London Klezmer Quartet

Blue Mountains Theatre, February 17


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London Klezmer Quartet. Photo supplied.

It’s taken a while, but it is happening. Five years after the London Klezmer Quartet annexed Indra Buraczewska – then of Melbourne, now of Latvia – as a bassist and discovered that the band had acquired a singer at no extra cost, her vocal marvels are finally being exploited more fully. It’s still not nearly enough, mind you, because her contralto remains the LKQ’s crowning glory, but she’s gone from singing the occasional song to singing about 40 percent of the repertoire.

Meanwhile the band itself has continued to develop. Violinist Ilana Cravitz, clarinettist Susi Evans, accordionist Carol Isaacs and Buraczewska (in her bass-playing capacity) have all grown as players, and the ensemble is more cohesive, energised and entertaining. Evan’s tone has become immeasurably richer – a sound that might emanate from a hollow tree-trunk – and her swooping glissandi and other embellishments of this Easter European Jewish idiom are now fully convincing. Meanwhile Cravitz and the always incisive Isaacs have boosted the passion quotient against their precision, and Buraczewska’s bass playing boasted increased accuracy and propulsion.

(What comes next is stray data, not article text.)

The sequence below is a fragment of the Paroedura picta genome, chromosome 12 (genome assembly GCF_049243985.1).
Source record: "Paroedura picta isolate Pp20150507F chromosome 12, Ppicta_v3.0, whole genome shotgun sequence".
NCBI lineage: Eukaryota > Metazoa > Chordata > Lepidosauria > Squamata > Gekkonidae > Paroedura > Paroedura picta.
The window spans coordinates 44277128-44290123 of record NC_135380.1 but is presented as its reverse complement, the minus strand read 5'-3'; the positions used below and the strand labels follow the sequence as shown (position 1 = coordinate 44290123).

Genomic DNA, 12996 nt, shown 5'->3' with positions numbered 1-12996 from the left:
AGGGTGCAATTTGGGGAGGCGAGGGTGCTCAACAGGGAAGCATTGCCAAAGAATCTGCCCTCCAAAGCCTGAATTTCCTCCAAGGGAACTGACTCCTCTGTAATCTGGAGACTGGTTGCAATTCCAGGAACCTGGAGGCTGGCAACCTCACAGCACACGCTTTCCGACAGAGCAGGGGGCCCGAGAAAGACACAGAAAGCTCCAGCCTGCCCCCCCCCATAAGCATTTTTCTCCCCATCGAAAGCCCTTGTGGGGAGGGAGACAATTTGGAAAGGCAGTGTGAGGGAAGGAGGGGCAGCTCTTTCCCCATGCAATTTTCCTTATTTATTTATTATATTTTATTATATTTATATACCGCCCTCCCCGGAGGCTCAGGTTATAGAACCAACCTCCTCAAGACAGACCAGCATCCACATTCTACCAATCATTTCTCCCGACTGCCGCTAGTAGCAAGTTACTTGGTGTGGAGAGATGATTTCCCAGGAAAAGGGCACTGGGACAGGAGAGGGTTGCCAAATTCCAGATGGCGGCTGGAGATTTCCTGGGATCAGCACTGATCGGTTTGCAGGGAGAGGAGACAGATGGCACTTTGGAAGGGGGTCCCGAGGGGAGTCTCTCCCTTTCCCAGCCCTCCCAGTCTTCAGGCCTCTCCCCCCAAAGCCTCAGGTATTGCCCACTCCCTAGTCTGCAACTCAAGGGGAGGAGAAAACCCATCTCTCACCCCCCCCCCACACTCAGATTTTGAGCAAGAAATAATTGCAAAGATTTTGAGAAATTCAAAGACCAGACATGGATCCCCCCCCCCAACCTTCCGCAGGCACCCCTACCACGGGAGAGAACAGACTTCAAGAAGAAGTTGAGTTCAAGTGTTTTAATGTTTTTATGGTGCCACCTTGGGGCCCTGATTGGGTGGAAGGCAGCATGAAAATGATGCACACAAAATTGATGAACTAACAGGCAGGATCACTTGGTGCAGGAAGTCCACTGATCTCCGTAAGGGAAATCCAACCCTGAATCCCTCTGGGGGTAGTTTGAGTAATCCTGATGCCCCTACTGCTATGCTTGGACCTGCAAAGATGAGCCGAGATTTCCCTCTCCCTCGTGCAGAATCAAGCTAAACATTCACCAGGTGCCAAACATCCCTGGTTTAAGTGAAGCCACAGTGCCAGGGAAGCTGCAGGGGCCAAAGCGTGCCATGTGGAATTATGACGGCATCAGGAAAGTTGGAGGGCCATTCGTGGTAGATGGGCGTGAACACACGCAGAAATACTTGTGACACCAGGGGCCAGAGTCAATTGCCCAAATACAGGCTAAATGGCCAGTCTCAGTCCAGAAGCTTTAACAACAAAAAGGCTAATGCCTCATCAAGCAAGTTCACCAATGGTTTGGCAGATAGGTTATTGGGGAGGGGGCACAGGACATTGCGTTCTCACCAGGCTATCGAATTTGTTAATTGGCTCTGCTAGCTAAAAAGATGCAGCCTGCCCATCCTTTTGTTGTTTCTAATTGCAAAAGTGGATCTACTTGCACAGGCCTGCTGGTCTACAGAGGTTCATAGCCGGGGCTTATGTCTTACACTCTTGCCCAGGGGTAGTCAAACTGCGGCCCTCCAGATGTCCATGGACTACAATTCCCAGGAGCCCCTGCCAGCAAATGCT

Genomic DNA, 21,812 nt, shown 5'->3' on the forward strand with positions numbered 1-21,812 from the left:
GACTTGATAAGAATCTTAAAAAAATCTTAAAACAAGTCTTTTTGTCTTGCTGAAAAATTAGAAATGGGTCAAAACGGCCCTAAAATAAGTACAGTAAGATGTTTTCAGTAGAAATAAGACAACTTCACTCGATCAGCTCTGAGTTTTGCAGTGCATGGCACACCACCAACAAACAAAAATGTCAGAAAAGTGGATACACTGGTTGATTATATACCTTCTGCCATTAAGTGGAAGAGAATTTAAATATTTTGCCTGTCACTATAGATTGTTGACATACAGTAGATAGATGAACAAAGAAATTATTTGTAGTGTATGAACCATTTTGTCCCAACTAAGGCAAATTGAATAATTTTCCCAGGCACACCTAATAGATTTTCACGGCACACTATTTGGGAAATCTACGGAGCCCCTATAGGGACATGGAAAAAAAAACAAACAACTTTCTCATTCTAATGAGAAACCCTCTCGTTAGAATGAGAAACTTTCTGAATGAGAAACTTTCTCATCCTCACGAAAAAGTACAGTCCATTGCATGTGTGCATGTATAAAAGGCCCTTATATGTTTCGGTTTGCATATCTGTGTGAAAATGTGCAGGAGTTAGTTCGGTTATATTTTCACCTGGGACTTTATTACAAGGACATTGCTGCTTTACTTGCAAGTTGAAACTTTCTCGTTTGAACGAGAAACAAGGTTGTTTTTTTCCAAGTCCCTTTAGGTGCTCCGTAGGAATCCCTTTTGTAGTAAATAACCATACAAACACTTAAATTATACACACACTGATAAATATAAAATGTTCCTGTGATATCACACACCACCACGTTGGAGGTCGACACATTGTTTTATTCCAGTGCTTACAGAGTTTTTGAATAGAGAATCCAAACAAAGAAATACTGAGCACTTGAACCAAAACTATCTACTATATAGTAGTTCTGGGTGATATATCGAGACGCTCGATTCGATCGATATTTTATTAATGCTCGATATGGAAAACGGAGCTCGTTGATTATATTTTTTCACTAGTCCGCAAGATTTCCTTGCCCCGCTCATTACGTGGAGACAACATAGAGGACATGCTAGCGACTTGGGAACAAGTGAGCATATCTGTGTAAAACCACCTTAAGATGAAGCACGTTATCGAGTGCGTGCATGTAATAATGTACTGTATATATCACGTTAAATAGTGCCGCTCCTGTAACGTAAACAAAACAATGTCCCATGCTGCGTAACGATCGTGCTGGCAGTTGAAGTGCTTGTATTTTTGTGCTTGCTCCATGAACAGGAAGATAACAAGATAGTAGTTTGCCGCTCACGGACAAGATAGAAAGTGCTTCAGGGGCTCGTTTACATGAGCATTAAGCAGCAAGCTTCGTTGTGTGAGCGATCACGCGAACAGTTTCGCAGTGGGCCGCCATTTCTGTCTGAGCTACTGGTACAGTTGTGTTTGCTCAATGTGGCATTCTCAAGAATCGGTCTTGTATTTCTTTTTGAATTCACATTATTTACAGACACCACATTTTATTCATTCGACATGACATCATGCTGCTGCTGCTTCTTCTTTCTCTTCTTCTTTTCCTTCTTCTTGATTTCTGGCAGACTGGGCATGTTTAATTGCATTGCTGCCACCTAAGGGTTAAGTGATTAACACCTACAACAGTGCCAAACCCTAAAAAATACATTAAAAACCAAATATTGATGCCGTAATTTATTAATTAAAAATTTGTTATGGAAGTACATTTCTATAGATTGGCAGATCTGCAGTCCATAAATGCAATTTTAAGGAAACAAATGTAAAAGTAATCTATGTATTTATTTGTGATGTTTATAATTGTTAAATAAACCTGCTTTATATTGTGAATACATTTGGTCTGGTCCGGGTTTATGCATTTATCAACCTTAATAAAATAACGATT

Buraczewska’s contralto could drip with pathos on a lament, and yet on several other songs, including the gorgeous Feygele, a gripping dichotomy was in play between her voice’s heaviness and an underlying quality that was light and dancing. She also penned one of the most beguiling original tunes in Dunika Waltz. When she sang the traditional Bulbes (Potatoes) it made me think that in the Trump era they should consider the alternative version: Nothing, Tuli Kupferberg’s ultimate nihilist anthem for the Fugs.

On the haunting Shnirele Perele all four members sang, and the pretty harmonies begged the question of why they don’t exploit this option further. They are, however, now milking more tears from the sad songs than they used to, and infusing the dance tunes with a greater air of abandon. At the moment others still extract more anguish and excitement from klezmer, but at this rate of improvement the truth of that statement may start to crumble.